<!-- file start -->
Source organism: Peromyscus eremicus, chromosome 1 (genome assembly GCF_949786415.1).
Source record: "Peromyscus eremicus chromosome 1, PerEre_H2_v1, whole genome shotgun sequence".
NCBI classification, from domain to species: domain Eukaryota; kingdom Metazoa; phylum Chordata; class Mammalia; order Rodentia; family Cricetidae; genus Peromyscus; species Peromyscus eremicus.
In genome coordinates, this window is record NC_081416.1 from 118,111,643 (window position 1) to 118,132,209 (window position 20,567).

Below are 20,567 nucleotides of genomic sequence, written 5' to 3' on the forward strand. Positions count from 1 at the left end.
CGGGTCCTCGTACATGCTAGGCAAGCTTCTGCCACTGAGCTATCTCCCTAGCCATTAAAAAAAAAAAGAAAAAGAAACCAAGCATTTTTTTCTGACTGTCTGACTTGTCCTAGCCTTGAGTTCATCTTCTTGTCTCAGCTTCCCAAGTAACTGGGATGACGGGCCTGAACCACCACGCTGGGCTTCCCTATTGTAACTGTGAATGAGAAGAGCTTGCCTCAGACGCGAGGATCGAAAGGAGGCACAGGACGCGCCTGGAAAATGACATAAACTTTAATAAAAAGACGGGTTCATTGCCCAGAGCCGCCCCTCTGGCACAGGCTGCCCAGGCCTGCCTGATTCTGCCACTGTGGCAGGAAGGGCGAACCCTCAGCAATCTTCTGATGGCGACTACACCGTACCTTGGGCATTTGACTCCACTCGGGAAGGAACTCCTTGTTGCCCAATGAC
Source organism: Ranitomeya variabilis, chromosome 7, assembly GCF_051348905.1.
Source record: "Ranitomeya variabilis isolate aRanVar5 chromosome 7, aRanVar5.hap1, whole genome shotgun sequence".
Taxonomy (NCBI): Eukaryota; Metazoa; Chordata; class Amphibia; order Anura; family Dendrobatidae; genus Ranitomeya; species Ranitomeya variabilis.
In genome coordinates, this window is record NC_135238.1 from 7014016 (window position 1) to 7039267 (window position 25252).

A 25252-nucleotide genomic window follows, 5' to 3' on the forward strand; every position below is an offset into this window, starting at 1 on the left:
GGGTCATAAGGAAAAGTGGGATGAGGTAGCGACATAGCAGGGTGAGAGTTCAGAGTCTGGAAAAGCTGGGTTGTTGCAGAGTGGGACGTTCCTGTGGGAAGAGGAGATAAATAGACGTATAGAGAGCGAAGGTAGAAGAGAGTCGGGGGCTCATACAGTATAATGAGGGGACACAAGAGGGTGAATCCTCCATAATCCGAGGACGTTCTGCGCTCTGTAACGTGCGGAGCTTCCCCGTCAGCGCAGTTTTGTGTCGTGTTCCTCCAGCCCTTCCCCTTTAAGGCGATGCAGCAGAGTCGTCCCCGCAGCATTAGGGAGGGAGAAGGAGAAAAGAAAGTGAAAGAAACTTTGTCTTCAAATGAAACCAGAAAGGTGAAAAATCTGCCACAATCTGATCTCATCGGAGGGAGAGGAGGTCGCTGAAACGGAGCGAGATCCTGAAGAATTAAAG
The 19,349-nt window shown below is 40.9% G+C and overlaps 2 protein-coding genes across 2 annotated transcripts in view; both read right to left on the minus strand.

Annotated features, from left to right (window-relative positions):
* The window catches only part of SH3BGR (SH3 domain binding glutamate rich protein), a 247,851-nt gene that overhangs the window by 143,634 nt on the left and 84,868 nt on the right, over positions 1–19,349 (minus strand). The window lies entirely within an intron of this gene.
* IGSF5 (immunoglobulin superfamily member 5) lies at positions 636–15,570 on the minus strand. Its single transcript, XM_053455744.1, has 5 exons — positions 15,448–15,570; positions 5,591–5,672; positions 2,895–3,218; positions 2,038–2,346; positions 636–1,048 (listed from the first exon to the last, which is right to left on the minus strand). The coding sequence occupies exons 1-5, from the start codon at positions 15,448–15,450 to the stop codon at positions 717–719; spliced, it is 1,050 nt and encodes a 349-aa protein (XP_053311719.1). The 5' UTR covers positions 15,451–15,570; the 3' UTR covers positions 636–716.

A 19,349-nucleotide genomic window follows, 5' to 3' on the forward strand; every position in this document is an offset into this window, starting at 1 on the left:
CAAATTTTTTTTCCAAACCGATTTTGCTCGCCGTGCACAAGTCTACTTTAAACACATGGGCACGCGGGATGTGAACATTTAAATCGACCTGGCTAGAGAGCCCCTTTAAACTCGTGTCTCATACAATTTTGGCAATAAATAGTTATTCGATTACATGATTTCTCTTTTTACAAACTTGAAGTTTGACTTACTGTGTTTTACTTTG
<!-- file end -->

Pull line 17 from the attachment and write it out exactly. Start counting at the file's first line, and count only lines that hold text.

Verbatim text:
A 19,349-nucleotide genomic window follows, 5' to 3' on the forward strand; every position in this document is an offset into this window, starting at 1 on the left: